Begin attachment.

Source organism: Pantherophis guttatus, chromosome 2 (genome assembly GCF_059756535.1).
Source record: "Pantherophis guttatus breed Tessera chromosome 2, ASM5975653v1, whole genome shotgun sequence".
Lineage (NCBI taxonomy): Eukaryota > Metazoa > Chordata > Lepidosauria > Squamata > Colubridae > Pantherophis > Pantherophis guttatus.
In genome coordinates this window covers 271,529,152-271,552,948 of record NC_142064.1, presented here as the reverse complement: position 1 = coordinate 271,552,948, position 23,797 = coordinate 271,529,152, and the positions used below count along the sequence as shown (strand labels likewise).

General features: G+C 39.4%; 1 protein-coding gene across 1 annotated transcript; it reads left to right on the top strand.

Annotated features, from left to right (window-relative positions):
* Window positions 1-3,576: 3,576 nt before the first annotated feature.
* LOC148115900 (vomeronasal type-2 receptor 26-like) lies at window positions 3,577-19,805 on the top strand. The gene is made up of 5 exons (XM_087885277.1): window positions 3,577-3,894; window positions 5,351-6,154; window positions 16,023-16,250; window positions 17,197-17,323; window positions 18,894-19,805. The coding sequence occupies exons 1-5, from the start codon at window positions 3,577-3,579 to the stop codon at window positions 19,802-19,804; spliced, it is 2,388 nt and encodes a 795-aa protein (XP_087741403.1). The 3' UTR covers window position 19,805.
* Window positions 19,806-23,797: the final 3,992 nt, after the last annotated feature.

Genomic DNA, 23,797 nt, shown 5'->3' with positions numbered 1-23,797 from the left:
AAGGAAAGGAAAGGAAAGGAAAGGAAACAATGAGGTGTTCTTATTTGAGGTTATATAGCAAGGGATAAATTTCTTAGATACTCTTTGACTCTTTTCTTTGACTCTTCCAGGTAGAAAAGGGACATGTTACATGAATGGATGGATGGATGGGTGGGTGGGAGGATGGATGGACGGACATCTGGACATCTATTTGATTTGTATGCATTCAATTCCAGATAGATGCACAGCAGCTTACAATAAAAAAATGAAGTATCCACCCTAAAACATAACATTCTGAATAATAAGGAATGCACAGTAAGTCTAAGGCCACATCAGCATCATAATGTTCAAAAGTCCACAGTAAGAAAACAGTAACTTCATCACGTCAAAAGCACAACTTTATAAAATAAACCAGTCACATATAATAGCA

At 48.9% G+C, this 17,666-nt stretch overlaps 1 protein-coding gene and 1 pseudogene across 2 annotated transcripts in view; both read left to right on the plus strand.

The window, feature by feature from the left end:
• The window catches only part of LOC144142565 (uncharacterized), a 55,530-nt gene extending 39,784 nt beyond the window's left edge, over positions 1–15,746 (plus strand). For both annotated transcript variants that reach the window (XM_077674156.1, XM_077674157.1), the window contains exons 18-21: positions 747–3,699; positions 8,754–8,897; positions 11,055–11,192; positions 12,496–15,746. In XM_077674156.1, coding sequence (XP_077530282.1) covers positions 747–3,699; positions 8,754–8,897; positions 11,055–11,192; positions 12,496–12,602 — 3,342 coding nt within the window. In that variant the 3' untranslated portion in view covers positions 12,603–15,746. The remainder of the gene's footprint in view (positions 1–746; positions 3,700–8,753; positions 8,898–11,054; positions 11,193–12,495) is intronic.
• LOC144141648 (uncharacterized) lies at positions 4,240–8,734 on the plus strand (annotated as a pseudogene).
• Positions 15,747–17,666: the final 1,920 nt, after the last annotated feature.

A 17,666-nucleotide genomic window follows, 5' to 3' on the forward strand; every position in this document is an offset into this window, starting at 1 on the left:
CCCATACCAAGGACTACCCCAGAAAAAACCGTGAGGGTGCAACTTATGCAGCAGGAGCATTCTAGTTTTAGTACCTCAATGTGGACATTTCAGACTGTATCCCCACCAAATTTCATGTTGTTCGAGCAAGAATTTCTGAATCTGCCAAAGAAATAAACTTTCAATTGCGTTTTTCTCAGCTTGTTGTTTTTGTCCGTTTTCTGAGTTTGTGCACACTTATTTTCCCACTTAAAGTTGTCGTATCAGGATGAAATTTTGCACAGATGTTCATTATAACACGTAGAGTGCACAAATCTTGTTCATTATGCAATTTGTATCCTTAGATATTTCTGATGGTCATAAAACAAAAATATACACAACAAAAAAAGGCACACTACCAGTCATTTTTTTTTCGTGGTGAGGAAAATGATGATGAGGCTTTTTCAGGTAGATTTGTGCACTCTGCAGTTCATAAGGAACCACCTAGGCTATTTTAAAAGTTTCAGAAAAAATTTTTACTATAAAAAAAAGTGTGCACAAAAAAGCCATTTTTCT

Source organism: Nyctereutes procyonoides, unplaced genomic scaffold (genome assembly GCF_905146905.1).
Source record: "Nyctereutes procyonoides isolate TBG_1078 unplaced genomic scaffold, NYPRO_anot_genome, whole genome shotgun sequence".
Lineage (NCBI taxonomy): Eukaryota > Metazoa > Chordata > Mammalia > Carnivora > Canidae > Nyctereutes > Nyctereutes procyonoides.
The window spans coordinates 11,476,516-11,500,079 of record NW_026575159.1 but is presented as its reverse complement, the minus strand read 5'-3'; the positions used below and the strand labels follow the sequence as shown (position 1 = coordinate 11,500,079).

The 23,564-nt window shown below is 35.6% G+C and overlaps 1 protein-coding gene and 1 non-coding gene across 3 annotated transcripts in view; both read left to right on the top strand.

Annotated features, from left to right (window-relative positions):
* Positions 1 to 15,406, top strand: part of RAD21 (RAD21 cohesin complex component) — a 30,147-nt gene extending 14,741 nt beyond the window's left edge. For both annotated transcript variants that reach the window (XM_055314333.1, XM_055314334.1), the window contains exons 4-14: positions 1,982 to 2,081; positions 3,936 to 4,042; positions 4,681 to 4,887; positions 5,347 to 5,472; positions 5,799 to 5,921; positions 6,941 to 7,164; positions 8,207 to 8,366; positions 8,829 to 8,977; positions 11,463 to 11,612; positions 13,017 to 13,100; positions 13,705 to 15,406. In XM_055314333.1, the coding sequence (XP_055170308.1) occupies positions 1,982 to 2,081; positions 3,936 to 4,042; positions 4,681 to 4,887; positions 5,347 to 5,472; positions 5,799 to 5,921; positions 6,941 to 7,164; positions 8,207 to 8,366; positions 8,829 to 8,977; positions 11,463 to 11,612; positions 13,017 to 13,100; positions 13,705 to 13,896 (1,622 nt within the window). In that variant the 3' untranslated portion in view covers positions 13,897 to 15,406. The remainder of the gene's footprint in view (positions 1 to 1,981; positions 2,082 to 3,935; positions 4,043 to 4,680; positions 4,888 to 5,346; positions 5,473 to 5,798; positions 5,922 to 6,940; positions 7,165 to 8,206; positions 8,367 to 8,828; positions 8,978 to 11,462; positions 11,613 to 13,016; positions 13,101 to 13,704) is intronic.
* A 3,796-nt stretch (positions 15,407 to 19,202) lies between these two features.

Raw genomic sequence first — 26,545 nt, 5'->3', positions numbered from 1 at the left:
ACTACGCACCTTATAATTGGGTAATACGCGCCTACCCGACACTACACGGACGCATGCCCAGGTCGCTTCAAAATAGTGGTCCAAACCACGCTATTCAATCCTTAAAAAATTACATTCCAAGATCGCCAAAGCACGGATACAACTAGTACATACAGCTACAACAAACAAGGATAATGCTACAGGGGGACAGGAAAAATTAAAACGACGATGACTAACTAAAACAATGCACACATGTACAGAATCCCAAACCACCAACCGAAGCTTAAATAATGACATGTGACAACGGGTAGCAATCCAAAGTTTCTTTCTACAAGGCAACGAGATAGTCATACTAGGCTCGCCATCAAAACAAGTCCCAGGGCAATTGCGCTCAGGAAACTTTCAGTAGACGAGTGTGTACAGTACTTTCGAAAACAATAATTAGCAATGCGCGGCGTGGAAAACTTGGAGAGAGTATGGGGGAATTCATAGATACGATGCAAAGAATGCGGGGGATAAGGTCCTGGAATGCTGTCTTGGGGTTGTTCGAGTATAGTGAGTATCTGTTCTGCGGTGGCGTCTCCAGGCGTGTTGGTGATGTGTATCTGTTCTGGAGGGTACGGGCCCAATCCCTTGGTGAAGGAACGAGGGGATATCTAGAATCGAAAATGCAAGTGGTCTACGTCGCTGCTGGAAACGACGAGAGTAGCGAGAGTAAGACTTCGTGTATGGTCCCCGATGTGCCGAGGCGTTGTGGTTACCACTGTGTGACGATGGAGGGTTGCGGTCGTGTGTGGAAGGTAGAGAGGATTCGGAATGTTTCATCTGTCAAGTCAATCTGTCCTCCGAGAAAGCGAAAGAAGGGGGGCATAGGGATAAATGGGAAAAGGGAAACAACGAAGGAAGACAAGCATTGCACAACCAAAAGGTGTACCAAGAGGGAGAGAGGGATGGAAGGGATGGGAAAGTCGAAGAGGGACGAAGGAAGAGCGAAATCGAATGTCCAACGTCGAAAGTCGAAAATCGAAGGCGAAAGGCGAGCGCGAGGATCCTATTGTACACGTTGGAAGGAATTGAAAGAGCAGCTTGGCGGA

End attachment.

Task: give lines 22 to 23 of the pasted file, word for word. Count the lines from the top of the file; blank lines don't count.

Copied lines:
The window spans coordinates 11,476,516-11,500,079 of record NW_026575159.1 but is presented as its reverse complement, the minus strand read 5'-3'; the positions used below and the strand labels follow the sequence as shown (position 1 = coordinate 11,500,079).

The 23,564-nt window shown below is 35.6% G+C and overlaps 1 protein-coding gene and 1 non-coding gene across 3 annotated transcripts in view; both read left to right on the top strand.